Chart of the Day: Gold’s Medium-Term Trend Is Up; Selloff Is Buying Dip


The price of gold is falling for the seventh consecutive day today, down 0.2% to $1285.55 at time of writing, having retreated 3.5% since the Feb. 25 close. As the best-known safe haven asset, the precious metal’s fortunes are often dictated by investor fear of market risk.

More specifically still, it generally trades in counterpoint to the strengthening dollar, which has been rising for almost the same number of sessions gold has been falling. However, we think this is a short-term sell-off, a correction that provides investors with a buying opportunity.

The U.S. currency has so far been defying President Donald Trump’s attempt to renew his “dollar too strong” rhetoric, which started the greenback’s downfall in January 2017. Gold’s clear correlation to the trajectory of the dollar means that if this were to change, it could influence the direction of the yellow metal too.

In addition, although Australia produced a record 317 tons of gold in 2018, beating its 1997 peak of 314.50 tons, analysts expect global gold production to have declined in 2018 for the second consecutive year. Therefore, before rushing to chase the short-term downtrend, we’d encourage investors to pay attention to the medium-term trend, which is up.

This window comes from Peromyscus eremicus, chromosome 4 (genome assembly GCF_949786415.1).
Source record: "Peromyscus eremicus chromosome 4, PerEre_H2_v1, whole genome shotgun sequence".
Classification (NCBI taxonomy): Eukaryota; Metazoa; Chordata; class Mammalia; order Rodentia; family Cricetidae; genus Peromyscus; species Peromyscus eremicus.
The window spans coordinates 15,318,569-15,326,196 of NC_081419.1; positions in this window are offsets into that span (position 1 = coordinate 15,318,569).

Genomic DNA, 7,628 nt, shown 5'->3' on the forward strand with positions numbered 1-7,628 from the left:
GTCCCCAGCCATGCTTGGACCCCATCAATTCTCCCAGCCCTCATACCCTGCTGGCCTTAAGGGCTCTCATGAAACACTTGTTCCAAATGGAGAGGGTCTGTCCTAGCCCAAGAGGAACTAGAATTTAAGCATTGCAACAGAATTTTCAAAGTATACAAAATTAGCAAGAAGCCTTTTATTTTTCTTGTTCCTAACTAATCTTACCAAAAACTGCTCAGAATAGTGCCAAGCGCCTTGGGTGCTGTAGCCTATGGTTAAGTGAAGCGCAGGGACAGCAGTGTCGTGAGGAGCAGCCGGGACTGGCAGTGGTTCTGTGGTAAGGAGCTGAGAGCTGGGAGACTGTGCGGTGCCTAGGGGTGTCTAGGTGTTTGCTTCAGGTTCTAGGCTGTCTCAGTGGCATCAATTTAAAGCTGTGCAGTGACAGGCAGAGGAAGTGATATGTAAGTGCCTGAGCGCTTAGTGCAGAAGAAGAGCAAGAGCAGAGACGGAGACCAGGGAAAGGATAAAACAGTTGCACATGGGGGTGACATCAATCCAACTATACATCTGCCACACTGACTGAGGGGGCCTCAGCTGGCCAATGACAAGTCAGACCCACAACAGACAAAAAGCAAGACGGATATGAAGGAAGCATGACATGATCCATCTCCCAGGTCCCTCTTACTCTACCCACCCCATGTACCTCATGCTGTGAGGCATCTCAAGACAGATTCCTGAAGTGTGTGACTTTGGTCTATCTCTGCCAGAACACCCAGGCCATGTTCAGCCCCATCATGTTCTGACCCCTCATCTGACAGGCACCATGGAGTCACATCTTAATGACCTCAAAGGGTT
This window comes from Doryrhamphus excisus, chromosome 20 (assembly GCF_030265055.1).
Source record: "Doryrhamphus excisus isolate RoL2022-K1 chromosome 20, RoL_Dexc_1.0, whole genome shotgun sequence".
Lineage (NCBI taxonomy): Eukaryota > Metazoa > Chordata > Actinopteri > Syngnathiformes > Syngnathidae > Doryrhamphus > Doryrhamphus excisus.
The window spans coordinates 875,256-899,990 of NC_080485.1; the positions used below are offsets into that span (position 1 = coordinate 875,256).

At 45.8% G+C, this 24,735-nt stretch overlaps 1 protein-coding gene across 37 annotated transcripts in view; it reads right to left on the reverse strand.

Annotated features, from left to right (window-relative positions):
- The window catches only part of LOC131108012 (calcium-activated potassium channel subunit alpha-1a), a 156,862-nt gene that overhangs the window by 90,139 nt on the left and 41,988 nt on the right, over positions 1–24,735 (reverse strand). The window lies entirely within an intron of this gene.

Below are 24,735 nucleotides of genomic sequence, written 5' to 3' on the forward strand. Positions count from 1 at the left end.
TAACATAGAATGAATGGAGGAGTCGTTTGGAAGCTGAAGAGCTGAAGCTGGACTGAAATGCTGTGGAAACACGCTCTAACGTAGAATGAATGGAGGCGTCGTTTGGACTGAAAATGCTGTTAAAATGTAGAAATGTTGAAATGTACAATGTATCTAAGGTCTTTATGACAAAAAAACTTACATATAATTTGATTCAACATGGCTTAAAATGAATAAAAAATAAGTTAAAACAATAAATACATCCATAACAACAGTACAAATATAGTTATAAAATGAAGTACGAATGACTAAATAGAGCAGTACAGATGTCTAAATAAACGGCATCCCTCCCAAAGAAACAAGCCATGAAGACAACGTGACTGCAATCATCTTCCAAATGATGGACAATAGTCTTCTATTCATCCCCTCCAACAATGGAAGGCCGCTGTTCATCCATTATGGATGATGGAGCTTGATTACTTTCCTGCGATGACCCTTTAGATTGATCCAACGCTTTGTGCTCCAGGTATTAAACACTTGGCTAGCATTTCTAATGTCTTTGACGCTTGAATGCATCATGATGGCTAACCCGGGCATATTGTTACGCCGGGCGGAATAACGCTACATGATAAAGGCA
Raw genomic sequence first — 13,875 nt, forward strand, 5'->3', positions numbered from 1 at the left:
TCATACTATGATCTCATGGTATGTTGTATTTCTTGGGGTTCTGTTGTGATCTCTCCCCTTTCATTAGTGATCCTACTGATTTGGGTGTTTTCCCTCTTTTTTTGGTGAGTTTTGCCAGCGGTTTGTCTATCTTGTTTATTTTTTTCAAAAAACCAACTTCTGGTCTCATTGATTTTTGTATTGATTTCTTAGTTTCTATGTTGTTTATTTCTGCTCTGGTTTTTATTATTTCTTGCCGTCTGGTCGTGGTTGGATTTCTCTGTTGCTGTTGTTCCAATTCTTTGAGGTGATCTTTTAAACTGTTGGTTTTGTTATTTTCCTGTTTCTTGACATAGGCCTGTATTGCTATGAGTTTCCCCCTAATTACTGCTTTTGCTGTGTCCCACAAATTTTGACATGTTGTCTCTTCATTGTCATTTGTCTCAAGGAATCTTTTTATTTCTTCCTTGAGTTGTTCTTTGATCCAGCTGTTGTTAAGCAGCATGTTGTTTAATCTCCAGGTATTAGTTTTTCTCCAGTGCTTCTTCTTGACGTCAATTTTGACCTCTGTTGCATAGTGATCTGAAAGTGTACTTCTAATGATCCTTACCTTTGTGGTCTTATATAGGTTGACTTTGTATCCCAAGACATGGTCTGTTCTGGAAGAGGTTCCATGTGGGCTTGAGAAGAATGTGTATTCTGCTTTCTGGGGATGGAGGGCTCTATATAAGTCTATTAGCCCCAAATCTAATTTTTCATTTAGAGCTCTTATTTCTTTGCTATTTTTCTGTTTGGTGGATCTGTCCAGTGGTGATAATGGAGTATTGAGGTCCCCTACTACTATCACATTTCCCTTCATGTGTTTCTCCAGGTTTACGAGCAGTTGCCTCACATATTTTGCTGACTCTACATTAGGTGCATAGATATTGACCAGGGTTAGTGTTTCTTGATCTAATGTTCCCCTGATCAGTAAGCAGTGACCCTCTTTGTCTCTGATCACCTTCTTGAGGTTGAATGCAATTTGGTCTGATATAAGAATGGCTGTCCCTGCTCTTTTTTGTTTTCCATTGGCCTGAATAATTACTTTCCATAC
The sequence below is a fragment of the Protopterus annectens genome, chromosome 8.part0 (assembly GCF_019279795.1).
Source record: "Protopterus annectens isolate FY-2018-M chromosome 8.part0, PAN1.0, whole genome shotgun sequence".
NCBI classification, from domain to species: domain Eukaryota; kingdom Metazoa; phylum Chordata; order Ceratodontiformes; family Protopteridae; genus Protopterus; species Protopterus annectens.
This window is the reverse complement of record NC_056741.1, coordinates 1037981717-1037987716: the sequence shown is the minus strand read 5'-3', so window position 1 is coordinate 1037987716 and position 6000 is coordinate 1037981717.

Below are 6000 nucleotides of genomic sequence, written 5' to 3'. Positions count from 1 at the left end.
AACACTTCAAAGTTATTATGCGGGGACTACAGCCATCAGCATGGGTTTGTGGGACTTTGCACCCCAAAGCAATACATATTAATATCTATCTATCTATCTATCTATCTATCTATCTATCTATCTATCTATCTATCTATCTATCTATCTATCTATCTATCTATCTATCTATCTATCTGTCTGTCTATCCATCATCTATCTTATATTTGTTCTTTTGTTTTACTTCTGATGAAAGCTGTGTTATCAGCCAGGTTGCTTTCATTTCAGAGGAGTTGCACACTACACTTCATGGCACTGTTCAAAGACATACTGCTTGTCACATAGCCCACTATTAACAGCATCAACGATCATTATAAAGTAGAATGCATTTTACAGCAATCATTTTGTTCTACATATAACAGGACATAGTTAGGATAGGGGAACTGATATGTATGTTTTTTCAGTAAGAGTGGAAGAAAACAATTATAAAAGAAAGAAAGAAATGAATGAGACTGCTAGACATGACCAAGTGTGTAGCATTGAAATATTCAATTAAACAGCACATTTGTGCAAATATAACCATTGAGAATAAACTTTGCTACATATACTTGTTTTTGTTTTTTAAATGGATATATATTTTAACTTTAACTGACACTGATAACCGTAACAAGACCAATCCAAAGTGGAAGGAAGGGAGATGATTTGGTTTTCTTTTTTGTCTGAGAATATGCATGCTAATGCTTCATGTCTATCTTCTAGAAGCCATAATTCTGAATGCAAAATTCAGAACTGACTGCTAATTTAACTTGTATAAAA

Chart of the Day: Gold’s Medium-Term Trend Is Up; Selloff Is Buying Dip

XAU/USD Daily Chart

After accelerating its rise in December from the August bottom and reaching multiple upward targets we provided in a series of posts since December 2017, the precious metal corrected, as bulls cashed out and let in new blood, which carried the load higher.

Ideally, the price could return to the bottom of the rising channel developed since the Aug. 15 bottom—reinforced by the 200 DMA—but it may not. It might rebound off the January lows or the December congestion. While we can’t know when and where it will rebound, we are satisfied with the near -5% drop, after locking in 12.5% since the November trough, from where the advance became steeper.

Now, traders have to patiently wait to find evidence of demand, which would hopefully be in the form of a consolidation, as bulls come back for another rally, allowing traders to calmly return. If prices sharply rebound, traders may find themselves chasing prices up, a less than ideal entry, as it becomes difficult to determine whether prices will continue to rise or may fall back down.

Trading Strategies

Conservative traders should wait for a full correction toward the channel bottom, supported by the 200 DMA, with evidence of consolidation.

Moderate traders might enter if they see consolidation above the 100 DMA, currently just below $1,266.

Aggressive traders may risk a long position with at least one long, green candle, bouncing off the $1,276 level, the late-January lows, which found support above the channel top.

Trade Sample

  • Entry: $1,281, above the psychological round number
  • Stop-Loss: $$1,276, below January lows
  • Risk: $5
  • Target: $1,296, below the psychological round number and January highs
  • Reward: $15
  • Risk-Reward Ratio: 1:3


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